By Lynn Shapiro
Don’t be fooled by the blush of youth, in abundance on stage at the Museum of Contemporary Art this past weekend in Joffrey Academy of Dance’s “Winning Works: Choreographers of Color.”
The young dancers of the Academy’s Trainee and Studio Company programs, 42 in all, representing 10 U.S. states and 9 foreign countries, are poised on the cusp of professional careers. Their youthful zeal accompanies impressive precision and unfaltering technical command of their material, with forays into real artistry surfacing here and there.
Three world premieres by the winners of the Choreographers of Color Awards 2015--Jennifer Archibald, Abdul Latif, and Stephanie Martinez--and a new work by Academy Artistic Director Alexei Kemnev, comprised a program of starkly contrasting styles and themes.
The dancers were so light on their feet in Kremnev’s breezy "Windy Sand," you could hardly imagine them making footprints on the imaginary beach where their playful escapades unfolded. Set to a lyrical piano score by Karen LeFrak and performed live by Grace Kim, Windy Sand begins with ten dancers flowing in eye-pleasing patterns across the stage. Kremnev’s choreography showcased the dancers’ classical ballet chops--ladies en pointe, lads partnering them with ease. Classical movement merged seamlessly with contemporary vocabulary that emphasized swift transitions from double tours to floor rolls, ultra crisp entrechat six, partnered pirouettes, and lots of sky-high extensions to unconventional lifts and leaps. The five couples, costumed in dreamy pastel cutout unitards designed by fashion designer B Michael, brought buoyancy and a delightful sense of discovery to this sunny day at the beach.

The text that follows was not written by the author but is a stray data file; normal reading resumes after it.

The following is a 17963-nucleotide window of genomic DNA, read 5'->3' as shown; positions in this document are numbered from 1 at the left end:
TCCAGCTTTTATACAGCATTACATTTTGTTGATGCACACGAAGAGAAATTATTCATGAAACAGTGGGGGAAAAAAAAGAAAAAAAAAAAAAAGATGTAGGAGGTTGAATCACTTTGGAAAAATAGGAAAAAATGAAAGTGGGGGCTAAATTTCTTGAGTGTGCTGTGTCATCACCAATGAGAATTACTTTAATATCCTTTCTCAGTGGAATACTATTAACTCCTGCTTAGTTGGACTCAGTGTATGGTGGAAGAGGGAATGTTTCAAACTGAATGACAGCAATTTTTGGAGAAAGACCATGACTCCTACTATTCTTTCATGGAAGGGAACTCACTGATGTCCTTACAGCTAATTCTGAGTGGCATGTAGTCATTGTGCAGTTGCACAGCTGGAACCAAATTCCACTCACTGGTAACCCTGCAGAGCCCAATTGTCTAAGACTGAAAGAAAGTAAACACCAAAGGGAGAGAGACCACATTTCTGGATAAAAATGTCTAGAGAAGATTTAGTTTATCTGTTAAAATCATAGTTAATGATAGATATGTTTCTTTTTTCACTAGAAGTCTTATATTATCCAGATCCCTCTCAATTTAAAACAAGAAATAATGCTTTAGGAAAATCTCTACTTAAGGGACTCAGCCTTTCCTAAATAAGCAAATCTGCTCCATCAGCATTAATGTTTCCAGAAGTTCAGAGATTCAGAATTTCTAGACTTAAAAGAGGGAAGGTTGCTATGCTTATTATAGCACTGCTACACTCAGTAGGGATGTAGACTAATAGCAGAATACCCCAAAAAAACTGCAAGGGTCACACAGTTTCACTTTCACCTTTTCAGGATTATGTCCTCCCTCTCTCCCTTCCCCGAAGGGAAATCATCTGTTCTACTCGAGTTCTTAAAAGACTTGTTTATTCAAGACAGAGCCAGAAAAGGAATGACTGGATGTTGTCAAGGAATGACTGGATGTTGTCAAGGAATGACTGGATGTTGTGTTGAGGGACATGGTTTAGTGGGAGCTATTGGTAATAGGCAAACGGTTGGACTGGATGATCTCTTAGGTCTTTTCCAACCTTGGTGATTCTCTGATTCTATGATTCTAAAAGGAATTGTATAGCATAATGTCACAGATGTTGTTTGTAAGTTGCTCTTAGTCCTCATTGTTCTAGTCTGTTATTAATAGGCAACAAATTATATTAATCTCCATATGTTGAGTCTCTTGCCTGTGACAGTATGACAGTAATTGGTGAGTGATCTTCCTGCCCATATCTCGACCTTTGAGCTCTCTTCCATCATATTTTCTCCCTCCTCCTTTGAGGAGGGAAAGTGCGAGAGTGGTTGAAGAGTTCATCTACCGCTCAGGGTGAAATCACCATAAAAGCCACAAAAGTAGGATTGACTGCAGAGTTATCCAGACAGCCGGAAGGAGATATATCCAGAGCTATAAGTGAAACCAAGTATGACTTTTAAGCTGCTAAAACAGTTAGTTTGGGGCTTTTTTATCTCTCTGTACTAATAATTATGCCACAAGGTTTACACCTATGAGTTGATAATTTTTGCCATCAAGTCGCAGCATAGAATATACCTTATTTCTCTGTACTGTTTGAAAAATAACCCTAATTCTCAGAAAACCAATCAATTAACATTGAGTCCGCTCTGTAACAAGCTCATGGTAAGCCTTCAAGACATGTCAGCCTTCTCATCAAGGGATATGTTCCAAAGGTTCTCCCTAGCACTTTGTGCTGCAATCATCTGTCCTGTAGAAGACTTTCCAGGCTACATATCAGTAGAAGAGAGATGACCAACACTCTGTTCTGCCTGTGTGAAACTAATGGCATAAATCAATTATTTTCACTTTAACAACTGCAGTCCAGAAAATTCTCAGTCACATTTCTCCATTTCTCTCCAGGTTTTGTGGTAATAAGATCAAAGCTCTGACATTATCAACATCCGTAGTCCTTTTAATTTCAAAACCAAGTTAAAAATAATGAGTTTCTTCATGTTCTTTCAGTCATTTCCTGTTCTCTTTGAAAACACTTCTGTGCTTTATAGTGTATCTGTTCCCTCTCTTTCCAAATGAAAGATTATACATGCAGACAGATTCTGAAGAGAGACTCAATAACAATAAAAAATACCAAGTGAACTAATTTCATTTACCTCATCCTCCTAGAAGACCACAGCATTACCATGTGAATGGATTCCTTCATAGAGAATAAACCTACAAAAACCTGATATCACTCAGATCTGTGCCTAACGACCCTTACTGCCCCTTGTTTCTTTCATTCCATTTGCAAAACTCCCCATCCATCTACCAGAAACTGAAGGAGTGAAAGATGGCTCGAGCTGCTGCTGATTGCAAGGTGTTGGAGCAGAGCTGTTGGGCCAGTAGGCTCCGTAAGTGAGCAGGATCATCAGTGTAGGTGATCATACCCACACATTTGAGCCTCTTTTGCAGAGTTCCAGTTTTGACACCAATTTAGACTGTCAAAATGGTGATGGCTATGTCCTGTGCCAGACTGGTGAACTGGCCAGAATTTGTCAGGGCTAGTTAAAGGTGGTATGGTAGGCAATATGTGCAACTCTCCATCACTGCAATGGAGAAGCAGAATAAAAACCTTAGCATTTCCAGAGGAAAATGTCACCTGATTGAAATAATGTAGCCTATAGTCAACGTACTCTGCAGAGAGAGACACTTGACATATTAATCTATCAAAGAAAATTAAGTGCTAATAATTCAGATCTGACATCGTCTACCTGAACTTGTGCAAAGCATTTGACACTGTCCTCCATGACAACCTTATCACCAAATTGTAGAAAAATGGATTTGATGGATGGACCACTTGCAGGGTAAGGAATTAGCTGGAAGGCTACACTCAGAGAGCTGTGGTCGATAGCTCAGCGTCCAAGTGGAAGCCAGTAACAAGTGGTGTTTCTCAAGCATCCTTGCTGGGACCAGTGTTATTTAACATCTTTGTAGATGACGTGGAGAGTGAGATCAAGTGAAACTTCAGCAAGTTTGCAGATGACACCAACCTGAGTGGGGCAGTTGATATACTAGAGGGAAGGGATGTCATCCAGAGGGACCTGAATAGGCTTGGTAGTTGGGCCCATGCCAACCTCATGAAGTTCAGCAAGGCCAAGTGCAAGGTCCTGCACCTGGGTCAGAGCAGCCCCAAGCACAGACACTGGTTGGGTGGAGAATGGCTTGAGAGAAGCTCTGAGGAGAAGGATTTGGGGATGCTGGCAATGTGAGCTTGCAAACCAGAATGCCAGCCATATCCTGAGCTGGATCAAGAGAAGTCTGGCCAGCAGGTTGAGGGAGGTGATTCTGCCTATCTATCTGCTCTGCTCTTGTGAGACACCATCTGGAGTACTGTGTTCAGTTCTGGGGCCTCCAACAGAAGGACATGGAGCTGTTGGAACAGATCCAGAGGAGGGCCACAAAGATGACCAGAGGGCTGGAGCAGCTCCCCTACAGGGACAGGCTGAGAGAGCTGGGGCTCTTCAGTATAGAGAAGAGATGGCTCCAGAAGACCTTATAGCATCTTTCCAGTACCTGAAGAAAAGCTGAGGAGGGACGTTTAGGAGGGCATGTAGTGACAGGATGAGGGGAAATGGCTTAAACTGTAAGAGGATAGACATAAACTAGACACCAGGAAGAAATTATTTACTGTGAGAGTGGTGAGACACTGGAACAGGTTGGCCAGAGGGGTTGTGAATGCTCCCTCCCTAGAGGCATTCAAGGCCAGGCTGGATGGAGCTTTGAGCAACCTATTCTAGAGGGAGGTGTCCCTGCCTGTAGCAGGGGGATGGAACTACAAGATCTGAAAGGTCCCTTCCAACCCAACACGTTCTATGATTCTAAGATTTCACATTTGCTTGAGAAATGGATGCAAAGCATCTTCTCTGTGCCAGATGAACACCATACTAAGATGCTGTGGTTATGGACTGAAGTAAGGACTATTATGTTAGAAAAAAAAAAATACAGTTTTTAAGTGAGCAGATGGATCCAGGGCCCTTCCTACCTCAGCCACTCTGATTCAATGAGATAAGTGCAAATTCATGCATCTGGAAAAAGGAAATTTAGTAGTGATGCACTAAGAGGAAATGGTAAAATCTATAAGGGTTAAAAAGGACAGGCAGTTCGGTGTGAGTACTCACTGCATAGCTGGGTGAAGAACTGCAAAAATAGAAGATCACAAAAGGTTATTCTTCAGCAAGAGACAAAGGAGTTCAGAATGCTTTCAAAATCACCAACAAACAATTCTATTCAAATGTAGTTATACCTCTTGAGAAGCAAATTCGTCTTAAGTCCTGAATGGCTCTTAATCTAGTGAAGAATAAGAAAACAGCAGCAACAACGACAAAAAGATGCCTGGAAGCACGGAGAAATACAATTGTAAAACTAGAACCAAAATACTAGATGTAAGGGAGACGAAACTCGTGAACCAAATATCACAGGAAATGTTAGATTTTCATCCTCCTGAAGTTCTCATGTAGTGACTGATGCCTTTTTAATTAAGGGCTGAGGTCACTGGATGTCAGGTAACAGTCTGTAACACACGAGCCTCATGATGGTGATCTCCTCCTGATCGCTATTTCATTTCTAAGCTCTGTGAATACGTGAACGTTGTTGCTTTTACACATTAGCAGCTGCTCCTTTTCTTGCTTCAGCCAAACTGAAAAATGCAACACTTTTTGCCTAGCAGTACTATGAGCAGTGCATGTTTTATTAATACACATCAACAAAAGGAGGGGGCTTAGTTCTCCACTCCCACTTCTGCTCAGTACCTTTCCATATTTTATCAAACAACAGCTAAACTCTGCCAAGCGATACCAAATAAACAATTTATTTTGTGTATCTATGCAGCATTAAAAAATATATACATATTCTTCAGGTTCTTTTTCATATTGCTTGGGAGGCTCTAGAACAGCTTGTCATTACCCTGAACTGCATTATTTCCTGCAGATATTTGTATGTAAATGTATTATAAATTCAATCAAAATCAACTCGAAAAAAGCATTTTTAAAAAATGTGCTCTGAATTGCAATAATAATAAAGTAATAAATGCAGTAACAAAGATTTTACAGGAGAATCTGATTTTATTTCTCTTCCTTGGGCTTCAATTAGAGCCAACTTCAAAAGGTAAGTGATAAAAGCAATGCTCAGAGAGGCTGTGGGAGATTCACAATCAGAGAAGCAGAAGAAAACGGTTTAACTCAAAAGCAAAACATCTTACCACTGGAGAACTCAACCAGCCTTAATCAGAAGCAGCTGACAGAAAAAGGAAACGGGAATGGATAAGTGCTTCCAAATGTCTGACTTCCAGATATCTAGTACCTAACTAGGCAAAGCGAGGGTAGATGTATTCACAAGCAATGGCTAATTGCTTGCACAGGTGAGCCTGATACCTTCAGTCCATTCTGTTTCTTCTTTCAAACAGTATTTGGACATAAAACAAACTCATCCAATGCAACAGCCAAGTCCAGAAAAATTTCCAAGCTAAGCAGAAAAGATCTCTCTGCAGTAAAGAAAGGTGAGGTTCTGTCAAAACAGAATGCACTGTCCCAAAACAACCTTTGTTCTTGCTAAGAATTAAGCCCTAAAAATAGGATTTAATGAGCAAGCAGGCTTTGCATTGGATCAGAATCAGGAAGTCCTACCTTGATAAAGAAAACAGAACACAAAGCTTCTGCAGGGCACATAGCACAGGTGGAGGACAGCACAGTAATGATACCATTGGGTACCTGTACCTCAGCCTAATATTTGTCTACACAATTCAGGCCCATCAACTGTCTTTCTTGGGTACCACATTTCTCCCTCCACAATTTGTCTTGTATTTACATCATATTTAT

Elbows thrust forward in ritualistic repetition, and bold, geometric movement gave Jennifer Archibald’s "Our North" a primitive, tribal feel. Costumed in dark red unisex dresses by Gabriel B. Hanson, the four men and six women were alternately warriors, lovers, and tribesmen. Action-reaction in high-intensity interactions characterized both same-sex and male-female partnering, with a push from one catapulting a spin in the other. Startling sissones and jetés en tournants to the pounding of drums and the perpetual motion feel of music by Zoe Keating, Greg Hines, and Odesza, peppered strongly-performed solos, duets, and ensemble segments.
Abdul Latif’s "A Year Ago From Now" brought an element of surrealism to the program, with giant projections of hands making a martini segueing to a woman’s bedroom. Witch-like black-lace-clad phantoms in black point shoes (death?), and a robotic squadron of antiseptic nurses and surgeons in white take her into her own nightmare of an operating room where she is shrouded and wheeled into obscurity. The sometimes elusive symbolism in this piece didn’t obscure some knock-out dancing, sure and theatrically committed.
Stephanie Martinez’s "Non è Normale" began with the sound of electronic interference. Jason Brown’s striking lighting defined three squares of light inhabited by three couples in black socks, grey dresses and slack suits. Mood, movement, and music shifted to Brown’s changing light palette, with a group section to a Spanish-speaking voice, then a raucous pop-song duet with riffs on jitter-bug and swing dance, a highlight of the piece. A space-age beat with mechanical non-expression led to a lyrical balletic segment accompanied by solo violin. The movement ranged from jazzy brisés-volés to spiral attitude turns, body undulations and shoulder squiggles, leaps and long, attenuated lines. The dancers even added their own voices in an energetic finale that never quite earned its abrupt finish.
All told, the young troupe brought the versatility of their excellent training to these “Winning Works” in a refreshing and entertaining program that was a win-win for everyone--dancers, choreographers, and audience alike.